Structures & Buildings Allowance 130% Super Deduction

Simon Misiewicz

Expat & Property Tax Specialist

5th March 2022

Capital Allowances for structures & buildings allowance

Before we get into the detail it is worth highlighting that both structures/buildings allowance and the 130% super deduction are a form of capital allowances. We previously wrote an article about capital allowances and how they can help you reduce property tax. This article will also show you the benefits of investing in commercial property.

HMRC updated the capital allowance for structures and buildings on 3rd September 2020.

What is the criteria for the structures and building allowance?

You will be able to claim on the structures and building allowance if you

– Have spent money in the current year

– You must have paid some or all the costs towards the purchase, construction or renovation of the structure

– not have been used as a residence the first time it was used or during the period you’re claiming

– The building must be used for trade, profession or vocation activities

– the UK or overseas (again, only if it is non-residential and used in a trading activity)

If you claim this allowance and the structure is sold or demolished, you may have to pay more Capital Gains or Corporation Tax than usual.

You should check if claiming the structures and buildings allowance is right for you.

What is the allowable capital allowances claim on the structures and building allowance?

You can only claim on construction costs, in the structures and building allowance which include:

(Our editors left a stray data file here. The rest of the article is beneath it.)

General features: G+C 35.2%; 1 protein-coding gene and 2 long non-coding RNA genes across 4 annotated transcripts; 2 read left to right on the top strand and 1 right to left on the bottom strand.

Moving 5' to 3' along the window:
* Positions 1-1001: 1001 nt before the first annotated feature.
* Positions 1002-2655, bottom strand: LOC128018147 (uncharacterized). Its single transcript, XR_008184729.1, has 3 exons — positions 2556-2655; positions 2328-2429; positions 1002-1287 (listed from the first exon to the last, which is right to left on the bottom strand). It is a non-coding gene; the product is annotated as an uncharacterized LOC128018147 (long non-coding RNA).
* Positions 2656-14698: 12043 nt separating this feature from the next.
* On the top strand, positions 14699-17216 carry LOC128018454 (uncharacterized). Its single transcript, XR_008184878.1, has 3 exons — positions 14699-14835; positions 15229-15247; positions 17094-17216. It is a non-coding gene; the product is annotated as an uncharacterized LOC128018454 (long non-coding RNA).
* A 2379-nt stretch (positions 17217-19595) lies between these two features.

– fees for design

– preparing the site for construction

– construction works

– renovation, repair and conversion costs

– fitting out works

– A claim has been made under a different allowance for the property in question

– Cannot be claimed here if it is claimed under plant & machinery

– Other items included in the price of the structure, such as land, integral features and fixtures

– Planning permission

– Finance costs (loans or interest)

– Public enquiries or legal expenses

– Landscaping

– Where you have received a government grant

You can claim the amount you spent on construction costs, even if you lease the structure from somebody else.

The value of the structures and buildings will also vary

– Bought the property from the developer. You claim the lower of:

– – paid to the developer when they sold it

– – you paid for the structure

– Bought the property from someone that is not a developer you claim the lower of:

– – the price you paid for the structure

– – the original construction cost

If you buy a used structure from somebody that is not a developer, you can claim the structures and buildings allowance on the same amount that the previous owner was entitled to claim.

– Corporation Tax

– – 2% for money spent during the period 29th October 2018 and 31st March 2020

– – 3% for money spent after 1st April 2020 onwards

– Income Tax

– – 2% for money spent during the period 29th October 2018 and 5th April 2020

– – 3% for money spent after 6th April 2020 onwards

How does it work in practice?

The allowance period is 33 and one-third years from the start date.